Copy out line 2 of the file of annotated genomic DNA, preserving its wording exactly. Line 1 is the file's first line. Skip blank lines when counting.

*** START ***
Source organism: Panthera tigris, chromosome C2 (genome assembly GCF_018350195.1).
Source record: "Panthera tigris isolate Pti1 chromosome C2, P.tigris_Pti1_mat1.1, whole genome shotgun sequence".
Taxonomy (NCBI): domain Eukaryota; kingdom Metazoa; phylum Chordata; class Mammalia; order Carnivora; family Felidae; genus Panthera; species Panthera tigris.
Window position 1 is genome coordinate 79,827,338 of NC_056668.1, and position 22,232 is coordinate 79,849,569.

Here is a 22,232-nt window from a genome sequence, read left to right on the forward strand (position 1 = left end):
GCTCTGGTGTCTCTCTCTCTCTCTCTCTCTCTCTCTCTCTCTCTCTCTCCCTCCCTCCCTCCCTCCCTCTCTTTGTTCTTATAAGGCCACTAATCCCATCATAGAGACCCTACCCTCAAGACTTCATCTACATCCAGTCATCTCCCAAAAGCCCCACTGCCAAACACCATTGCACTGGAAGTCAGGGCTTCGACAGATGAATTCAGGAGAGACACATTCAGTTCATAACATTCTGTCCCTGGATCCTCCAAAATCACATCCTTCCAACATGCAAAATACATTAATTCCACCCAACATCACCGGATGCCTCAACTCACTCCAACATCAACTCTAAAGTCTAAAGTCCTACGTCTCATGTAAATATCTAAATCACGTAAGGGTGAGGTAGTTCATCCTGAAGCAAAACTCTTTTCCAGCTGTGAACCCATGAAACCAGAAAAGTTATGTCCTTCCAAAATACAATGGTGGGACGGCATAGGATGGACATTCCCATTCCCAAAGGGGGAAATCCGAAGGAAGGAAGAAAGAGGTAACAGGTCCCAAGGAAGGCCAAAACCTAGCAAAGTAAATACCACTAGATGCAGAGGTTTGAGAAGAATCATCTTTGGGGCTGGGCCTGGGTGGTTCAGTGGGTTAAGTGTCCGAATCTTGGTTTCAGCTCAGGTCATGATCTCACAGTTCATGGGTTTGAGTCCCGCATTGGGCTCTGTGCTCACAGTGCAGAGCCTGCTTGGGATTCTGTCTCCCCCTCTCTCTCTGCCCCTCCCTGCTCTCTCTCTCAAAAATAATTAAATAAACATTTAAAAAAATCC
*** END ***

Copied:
Source record: "Panthera tigris isolate Pti1 chromosome C2, P.tigris_Pti1_mat1.1, whole genome shotgun sequence".